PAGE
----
It all started when my wife came home with a gleaming new set of bathroom scales (though, as there was only one of them, maybe it should be "a bathroom scale"). Like most gadgets and appliances these days, it proudly proclaims that it has a "bright and easy-to-read" digital display. And, more than that, it can tell you all about your health - things like your body mass index, water retention rate, and overall wellbeing. And probably your shoe size as well. "Amazing!" I thought, "I wonder how it knows all that".
The answer is, of course, that when you first put the batteries in, it asks you loads of questions such as your height, age, body shape (you get five choices for this one), exercise regime (four choices), and sex (you only get two choices for this one). This would be OK, but we unfortunately fell at the first hurdle. Despite wiggling the switch underneath to tell it to display in stones and pounds, it insisted my wife enter her height in centimetres. We are both of that lost generation who learned imperial measures at school, and now find ourselves cast adrift into a whole new world of metric things. It's like going in to work one day to find the management has ruled that everyone and everything will now be spoken/read/written in a foreign language. One you don't understand.
I know that a foot is around 300 millimetres, or 30 centimetres, or 0.3 metres (see how complicated it is already), and a metre is a bit over a yard. So I can do mental calculations such as converting "it's about 300 metres on the left" into roughly 325 yards or nearly 1000 feet. Of course, everyone in England blames the French for us losing our proper system of measures (it must be their fault because the letters in "meter" are the wrong way round). Just because they think it's easier than remembering that there are 12 inches in a foot, 3 feet in a yard, 5.5 yards in a perch, 4 perches in a chain, 10 chains in a furlong, and 8 furlongs in a mile. I mean, what's complicated about that?
So I used a calculator on the Web to do the conversion, and we finally got to the bit where it said "setting saved". Except that, when you stand on it, all it does for 10 seconds is display a fascinating series of flashing light trails across the "bright and easy-to-read" digital display, followed by "Error". We're nearly an hour in and still no sign of being able to find out our weights. Not even in some funny unit like kilograms. I know how to convert those into proper weights because I remember the mnemonic "One and three-quarter pounds of jam weighs about a kilogram". Except that, as someone pointed out a few weeks ago, it's not a very good memory aid because the important bit ("one and three-quarter") doesn't actually rhyme with anything. So it could just as easily be "one and a quarter", or "two and a half", or "one hundred and seventy three".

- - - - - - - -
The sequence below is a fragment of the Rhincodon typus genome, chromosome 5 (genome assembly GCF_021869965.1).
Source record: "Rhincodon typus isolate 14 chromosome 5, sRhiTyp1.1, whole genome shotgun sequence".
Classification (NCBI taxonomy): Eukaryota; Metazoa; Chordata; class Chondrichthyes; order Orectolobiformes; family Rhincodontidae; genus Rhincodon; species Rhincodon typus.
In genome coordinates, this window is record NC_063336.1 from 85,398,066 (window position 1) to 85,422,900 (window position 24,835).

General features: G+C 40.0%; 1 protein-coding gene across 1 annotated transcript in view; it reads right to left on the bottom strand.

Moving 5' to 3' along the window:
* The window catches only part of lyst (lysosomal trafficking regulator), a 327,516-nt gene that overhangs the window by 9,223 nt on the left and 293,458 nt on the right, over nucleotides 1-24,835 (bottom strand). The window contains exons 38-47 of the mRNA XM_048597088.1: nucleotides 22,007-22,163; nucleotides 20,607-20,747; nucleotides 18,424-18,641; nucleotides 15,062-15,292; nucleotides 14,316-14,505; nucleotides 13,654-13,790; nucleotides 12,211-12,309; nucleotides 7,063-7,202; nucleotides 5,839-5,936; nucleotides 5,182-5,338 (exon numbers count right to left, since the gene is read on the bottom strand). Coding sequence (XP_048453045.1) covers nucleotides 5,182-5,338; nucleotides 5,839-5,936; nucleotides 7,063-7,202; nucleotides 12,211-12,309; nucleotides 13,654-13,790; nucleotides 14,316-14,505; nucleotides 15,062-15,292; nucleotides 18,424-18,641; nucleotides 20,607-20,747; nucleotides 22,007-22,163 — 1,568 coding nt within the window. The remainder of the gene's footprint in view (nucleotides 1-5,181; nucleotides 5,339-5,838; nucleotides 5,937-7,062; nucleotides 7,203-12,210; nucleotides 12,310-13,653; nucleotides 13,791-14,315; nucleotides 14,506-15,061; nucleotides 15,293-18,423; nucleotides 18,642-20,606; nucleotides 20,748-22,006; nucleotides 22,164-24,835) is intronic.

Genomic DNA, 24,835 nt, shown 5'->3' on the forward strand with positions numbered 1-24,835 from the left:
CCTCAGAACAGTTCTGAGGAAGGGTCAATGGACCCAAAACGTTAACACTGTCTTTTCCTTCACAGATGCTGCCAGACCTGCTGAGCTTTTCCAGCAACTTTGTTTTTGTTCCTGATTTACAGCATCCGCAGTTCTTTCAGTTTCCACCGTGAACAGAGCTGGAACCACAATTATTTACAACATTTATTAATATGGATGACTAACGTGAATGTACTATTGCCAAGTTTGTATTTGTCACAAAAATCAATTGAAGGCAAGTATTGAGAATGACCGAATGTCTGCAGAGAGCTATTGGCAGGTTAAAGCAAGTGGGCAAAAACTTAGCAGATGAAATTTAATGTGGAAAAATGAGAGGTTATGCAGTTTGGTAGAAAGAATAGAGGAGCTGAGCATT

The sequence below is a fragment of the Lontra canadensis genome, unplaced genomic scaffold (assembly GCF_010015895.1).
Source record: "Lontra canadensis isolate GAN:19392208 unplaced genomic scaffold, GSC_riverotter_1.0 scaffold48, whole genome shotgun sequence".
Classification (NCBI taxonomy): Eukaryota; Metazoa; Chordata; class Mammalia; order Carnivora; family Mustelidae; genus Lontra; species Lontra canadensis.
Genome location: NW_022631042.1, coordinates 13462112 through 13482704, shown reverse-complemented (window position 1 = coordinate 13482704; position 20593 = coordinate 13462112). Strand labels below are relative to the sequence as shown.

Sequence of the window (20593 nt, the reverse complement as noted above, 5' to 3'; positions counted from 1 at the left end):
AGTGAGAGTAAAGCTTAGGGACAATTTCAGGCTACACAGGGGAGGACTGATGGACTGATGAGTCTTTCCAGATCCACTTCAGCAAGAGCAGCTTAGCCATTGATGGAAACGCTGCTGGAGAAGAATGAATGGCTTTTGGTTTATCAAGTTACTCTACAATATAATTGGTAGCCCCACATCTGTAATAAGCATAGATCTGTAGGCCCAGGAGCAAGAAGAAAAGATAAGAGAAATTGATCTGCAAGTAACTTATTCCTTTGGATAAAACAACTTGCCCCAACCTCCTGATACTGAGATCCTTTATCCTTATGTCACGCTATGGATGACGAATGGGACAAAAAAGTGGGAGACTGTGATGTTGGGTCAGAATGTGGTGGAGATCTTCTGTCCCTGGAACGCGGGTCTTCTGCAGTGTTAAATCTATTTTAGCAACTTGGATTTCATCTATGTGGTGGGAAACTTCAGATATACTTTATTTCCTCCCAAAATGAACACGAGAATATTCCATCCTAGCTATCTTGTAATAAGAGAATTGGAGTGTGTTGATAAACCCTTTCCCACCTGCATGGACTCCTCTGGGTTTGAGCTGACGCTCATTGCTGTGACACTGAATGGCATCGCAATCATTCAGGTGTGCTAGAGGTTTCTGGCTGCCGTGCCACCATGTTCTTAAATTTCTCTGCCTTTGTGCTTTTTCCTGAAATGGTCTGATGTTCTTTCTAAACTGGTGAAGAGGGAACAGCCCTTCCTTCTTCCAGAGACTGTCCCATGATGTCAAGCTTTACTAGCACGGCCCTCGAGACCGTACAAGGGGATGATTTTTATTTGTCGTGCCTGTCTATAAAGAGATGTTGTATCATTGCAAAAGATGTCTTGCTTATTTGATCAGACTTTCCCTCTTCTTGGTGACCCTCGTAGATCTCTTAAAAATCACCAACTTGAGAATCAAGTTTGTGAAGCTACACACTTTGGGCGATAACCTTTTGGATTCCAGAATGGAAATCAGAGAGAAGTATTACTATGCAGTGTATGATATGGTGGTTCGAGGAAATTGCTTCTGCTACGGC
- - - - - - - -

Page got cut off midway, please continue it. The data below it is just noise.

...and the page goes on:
Anyway, having dispatched my wife to the store where she bought the scale to exchange it for a new one, we started the process again. At the end, when it came to the "stand on it and see what you weigh" moment, we got a different result this time. It said "Err-374". Thing is, we weren't interested in it telling us our BMI, liquidity ratio, or some meaningless number that relates to our wellbeing. Certainly, by now, my wellbeing was not what it was two hours ago. Why can't it just tell you your weight? Maybe even, and here's a shocking thought, by using a big calibrated spring with a pointer on the end that goes round a dial covered in numbers. After all, inside there's probably just a big spring connected to sensor that sends signals to the chip that converts them into numbers (or not in our case). So it's not like it's any more accurate or reliable.
This worrying advance in digital displays is not confined to bathroom scales either. I splashed out a noticeable volume of cash some while ago on a digital tyre pressure gauge because all the old-fashioned ones I have give slightly different readings, and I thought it would be a good idea to get a proper accurate and reliable one to replace them. No chance. Not only does it decide at random what units to display the result in, but consecutive readings seem to vary by 20%. And none are near to the average of my old-fashioned manual ones. The one that seems to be most accurate is the "looks like a pen and the inside pops up" kind like my Dad used to use when I was a kid. In fact, it's probably the same one.
And here we come up against another unit protest. Tyre pressures have always been measured in pounds per square inch, which seems innately sensible because the common range goes from about 30 to near 60 so it's easy to read and adjust the pressure. Get within a couple of p.s.i and its fine. But my new car handbook has all the tyre pressures in BARs. Not even in a semi-believable foreign measure like millimetres per second or kilograms per hectare. Can you imagine the people who invented this in some design meeting?
Marketing guy: "We need a new way to measure the pressure in car tyres."Engineer: "OK, how about we use a scale that starts at one and nearly goes up to three?"Accountant: "Sounds great - that will save on printing costs and we'll need less numbers on the dial."Manager: "That's a wrap, do it!"